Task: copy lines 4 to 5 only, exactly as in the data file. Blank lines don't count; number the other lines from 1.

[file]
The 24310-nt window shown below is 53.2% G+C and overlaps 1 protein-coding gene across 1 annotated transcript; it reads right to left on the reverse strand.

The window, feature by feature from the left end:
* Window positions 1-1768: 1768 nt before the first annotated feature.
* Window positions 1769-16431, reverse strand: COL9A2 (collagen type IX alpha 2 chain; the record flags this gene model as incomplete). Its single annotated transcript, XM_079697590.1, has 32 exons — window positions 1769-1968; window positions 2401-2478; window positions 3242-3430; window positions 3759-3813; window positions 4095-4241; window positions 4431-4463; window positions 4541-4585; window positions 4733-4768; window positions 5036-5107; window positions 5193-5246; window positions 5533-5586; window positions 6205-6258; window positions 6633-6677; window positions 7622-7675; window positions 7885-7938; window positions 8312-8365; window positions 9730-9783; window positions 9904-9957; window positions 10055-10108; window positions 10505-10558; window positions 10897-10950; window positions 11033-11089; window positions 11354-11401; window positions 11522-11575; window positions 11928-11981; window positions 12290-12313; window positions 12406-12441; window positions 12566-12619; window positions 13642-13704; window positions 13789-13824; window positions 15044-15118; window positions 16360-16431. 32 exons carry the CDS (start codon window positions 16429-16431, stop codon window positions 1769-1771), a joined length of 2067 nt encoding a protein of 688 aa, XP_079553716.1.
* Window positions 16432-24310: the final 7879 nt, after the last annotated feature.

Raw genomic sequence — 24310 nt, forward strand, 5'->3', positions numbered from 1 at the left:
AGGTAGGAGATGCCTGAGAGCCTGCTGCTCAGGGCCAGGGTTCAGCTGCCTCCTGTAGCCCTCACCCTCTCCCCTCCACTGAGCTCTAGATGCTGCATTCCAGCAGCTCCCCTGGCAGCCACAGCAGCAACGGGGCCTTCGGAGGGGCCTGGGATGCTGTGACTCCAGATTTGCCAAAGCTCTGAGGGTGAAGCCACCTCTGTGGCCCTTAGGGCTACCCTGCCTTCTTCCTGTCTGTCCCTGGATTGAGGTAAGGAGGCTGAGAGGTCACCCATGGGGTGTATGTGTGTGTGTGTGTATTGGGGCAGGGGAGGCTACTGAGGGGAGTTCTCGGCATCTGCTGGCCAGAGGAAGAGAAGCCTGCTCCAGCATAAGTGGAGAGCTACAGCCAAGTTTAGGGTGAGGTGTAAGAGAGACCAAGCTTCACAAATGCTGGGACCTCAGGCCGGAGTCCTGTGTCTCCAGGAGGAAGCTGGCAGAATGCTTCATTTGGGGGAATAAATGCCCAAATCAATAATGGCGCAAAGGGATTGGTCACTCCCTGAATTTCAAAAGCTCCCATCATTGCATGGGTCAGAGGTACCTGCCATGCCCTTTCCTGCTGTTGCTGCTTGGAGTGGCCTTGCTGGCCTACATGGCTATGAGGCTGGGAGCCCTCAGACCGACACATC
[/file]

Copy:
* Window positions 1769-16431, reverse strand: COL9A2 (collagen type IX alpha 2 chain; the record flags this gene model as incomplete). Its single annotated transcript, XM_079697590.1, has 32 exons — window positions 1769-1968; window positions 2401-2478; window positions 3242-3430; window positions 3759-3813; window positions 4095-4241; window positions 4431-4463; window positions 4541-4585; window positions 4733-4768; window positions 5036-5107; window positions 5193-5246; window positions 5533-5586; window positions 6205-6258; window positions 6633-6677; window positions 7622-7675; window positions 7885-7938; window positions 8312-8365; window positions 9730-9783; window positions 9904-9957; window positions 10055-10108; window positions 10505-10558; window positions 10897-10950; window positions 11033-11089; window positions 11354-11401; window positions 11522-11575; window positions 11928-11981; window positions 12290-12313; window positions 12406-12441; window positions 12566-12619; window positions 13642-13704; window positions 13789-13824; window positions 15044-15118; window positions 16360-16431. 32 exons carry the CDS (start codon window positions 16429-16431, stop codon window positions 1769-1771), a joined length of 2067 nt encoding a protein of 688 aa, XP_079553716.1.
* Window positions 16432-24310: the final 7879 nt, after the last annotated feature.